GL: Probably Learned. It was basically an illustration using icons and flat stock graphics as source material, repurposed in an unusual way. I used the silhouette of the Oxford skyline and played with the classic vase/face optical illusion, as well as hiding BDSM sex toys within the gothic architecture. I like this cover because it is humorous (the similarities between sex toys and gothic architecture!) and playful. Not everything happening (e.g., the two profiles of faces) is evident at first glance. Some people may not even see the illusion. My favourite designs give secondary or even tertiary meanings on repeated views.
B*H: Can you tell us a little bit about your process designing Duct-Taped Roses?
GL: Duct-Taped Roses was an easy cover design because the title has so many evocations. I provided five concepts and one of them was it. That rarely happens.
The title arose out of a signature poem about the author’s dad, who taped together bush planes with duct tape. The design that ended up on the final cover reflected this, showing only the contrail and then a morgue tag flying from the off-cover plane, like an advertising banner. (The author’s father died of cancer; the poem is a sort of elegy.) The type style chosen for the title could be created from duct tape.
A strong contender to my eyes was typographic. I formed a rose out of the title, with an exaggerated hyphen in the word “duct-tape” forming a piece of duct tape. The word “poems” formed a thorn on the stem, with the final, tiny S in red – a droplet of blood.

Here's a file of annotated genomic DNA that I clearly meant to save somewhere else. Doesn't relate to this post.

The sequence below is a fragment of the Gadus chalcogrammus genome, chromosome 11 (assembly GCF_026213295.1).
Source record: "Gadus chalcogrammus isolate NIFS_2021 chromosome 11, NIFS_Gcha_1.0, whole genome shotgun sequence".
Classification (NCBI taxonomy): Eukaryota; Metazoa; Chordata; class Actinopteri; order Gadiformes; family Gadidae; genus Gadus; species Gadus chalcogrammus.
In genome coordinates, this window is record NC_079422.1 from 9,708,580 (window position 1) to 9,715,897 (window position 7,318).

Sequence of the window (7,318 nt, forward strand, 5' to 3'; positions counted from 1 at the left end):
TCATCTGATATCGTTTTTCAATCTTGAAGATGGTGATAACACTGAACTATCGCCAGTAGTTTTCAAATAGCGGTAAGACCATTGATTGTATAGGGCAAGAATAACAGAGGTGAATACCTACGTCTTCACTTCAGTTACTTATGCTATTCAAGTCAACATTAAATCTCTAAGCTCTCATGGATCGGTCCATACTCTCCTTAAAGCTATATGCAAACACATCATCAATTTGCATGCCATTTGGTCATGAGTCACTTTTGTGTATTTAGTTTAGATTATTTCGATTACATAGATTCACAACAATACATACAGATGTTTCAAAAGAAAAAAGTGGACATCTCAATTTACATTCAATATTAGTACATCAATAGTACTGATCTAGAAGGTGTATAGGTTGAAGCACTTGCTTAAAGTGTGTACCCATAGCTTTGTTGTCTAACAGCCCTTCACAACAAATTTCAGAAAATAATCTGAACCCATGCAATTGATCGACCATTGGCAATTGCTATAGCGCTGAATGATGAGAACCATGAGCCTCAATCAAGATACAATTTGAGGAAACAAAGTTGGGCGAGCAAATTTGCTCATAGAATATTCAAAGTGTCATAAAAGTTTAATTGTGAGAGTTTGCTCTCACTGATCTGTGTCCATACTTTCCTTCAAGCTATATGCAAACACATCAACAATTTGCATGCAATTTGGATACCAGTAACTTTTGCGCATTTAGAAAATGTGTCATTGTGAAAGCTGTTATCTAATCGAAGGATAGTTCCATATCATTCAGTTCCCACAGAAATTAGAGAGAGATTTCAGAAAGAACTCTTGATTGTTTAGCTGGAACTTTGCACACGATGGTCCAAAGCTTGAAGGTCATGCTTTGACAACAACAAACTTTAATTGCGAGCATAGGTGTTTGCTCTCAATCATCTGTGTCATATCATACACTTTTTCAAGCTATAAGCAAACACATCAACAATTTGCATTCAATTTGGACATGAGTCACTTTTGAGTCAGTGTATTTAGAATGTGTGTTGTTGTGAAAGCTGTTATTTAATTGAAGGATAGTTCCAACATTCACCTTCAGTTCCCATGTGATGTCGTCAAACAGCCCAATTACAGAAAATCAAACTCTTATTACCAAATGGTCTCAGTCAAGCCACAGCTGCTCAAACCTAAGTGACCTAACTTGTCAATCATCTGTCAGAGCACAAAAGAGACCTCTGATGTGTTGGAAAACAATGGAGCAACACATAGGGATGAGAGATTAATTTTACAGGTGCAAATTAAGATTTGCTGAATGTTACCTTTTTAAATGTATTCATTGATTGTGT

Many of these poems are quite funny, and I wanted to reflect that humour (and the fact that pizza figures in at least one poem) with a pizza box version. I like that cover still, as it approaches the book from a totally different angle from the others. It’s up to the publisher and author to decide on which approach hits the mark.
B*H: Was your process for designing Duct-Taped Roses very different from designing Plenitude?
GL: Plenitude was a harder book to pin down. Political activism was central, so that was my direction from the start. But how to convey that without pigeonholing the book too much? Gender diversity is also central, so I tried one option with a protest and one sign with food emojis (eggplant, peach, taco) that are used for sex organs. I also tried typography with a highly stylized bullhorn.
The process wasn’t that different from Duct-Taped Roses, but it did take longer to land a concept. Whereas, with Duct-Taped Roses, the chosen contrail concept was among the first group and was barely altered, it wasn’t until the second collection of ideas for Plenitude that I came up with graffiti – as lushly colourful as possible – to encompass both plenitude and political expression. To drive the concept home, I designed the cover-as-political poster, so all the text was on a poster that was photoshopped onto a graffiti-covered wall.
PS) Don’t miss these Book*hug staff favourites of Gareth Lind’s cover designs! Beloved Revolutionary Sweetheart by Beatriz Hausner; Dear Current Occupant by Chelene Knight; Re-Origin of Species by Alessandra Naccarato; Cane | Fire by Shani Mootoo; and Umbilical Cord by Hasan Namir.